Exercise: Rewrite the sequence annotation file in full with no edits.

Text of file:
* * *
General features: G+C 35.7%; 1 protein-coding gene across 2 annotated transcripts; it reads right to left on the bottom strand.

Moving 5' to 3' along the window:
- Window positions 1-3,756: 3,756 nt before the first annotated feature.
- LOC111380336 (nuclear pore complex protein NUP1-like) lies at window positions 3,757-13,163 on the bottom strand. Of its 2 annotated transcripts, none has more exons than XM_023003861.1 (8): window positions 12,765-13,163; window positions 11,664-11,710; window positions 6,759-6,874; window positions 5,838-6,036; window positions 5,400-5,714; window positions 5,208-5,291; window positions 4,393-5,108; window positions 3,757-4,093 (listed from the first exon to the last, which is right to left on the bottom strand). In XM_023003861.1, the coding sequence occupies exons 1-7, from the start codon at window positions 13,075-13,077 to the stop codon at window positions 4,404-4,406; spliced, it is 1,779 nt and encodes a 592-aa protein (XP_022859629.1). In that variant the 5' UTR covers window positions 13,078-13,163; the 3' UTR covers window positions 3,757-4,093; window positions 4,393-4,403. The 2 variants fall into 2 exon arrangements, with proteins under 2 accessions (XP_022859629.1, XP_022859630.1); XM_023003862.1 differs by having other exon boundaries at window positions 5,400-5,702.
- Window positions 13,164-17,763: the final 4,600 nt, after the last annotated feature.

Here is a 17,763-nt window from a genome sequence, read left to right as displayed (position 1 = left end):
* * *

General features: G+C 35.7%; 1 protein-coding gene across 2 annotated transcripts; it reads right to left on the bottom strand.

Moving 5' to 3' along the window:
- Window positions 1-3,756: 3,756 nt before the first annotated feature.
- LOC111380336 (nuclear pore complex protein NUP1-like) lies at window positions 3,757-13,163 on the bottom strand. Of its 2 annotated transcripts, none has more exons than XM_023003861.1 (8): window positions 12,765-13,163; window positions 11,664-11,710; window positions 6,759-6,874; window positions 5,838-6,036; window positions 5,400-5,714; window positions 5,208-5,291; window positions 4,393-5,108; window positions 3,757-4,093 (listed from the first exon to the last, which is right to left on the bottom strand). In XM_023003861.1, the coding sequence occupies exons 1-7, from the start codon at window positions 13,075-13,077 to the stop codon at window positions 4,404-4,406; spliced, it is 1,779 nt and encodes a 592-aa protein (XP_022859629.1). In that variant the 5' UTR covers window positions 13,078-13,163; the 3' UTR covers window positions 3,757-4,093; window positions 4,393-4,403. The 2 variants fall into 2 exon arrangements, with proteins under 2 accessions (XP_022859629.1, XP_022859630.1); XM_023003862.1 differs by having other exon boundaries at window positions 5,400-5,702.
- Window positions 13,164-17,763: the final 4,600 nt, after the last annotated feature.

Here is a 17,763-nt window from a genome sequence, read left to right as displayed (position 1 = left end):